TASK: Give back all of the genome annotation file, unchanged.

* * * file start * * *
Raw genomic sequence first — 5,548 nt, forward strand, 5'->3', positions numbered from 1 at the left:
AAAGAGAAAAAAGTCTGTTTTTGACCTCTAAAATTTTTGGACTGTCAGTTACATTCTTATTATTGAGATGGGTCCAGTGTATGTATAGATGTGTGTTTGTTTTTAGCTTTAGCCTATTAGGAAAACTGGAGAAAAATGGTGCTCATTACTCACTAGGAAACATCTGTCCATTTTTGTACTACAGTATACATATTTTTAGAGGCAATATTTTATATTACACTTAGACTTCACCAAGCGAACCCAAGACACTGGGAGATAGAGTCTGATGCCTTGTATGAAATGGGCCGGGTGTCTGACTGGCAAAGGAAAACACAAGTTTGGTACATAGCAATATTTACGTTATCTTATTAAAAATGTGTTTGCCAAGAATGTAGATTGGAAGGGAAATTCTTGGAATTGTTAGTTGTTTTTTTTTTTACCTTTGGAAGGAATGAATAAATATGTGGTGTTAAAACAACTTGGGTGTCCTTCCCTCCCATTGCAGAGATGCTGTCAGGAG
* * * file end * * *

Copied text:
Raw genomic sequence first — 5,548 nt, forward strand, 5'->3', positions numbered from 1 at the left:
AAAGAGAAAAAAGTCTGTTTTTGACCTCTAAAATTTTTGGACTGTCAGTTACATTCTTATTATTGAGATGGGTCCAGTGTATGTATAGATGTGTGTTTGTTTTTAGCTTTAGCCTATTAGGAAAACTGGAGAAAAATGGTGCTCATTACTCACTAGGAAACATCTGTCCATTTTTGTACTACAGTATACATATTTTTAGAGGCAATATTTTATATTACACTTAGACTTCACCAAGCGAACCCAAGACACTGGGAGATAGAGTCTGATGCCTTGTATGAAATGGGCCGGGTGTCTGACTGGCAAAGGAAAACACAAGTTTGGTACATAGCAATATTTACGTTATCTTATTAAAAATGTGTTTGCCAAGAATGTAGATTGGAAGGGAAATTCTTGGAATTGTTAGTTGTTTTTTTTTTTACCTTTGGAAGGAATGAATAAATATGTGGTGTTAAAACAACTTGGGTGTCCTTCCCTCCCATTGCAGAGATGCTGTCAGGAG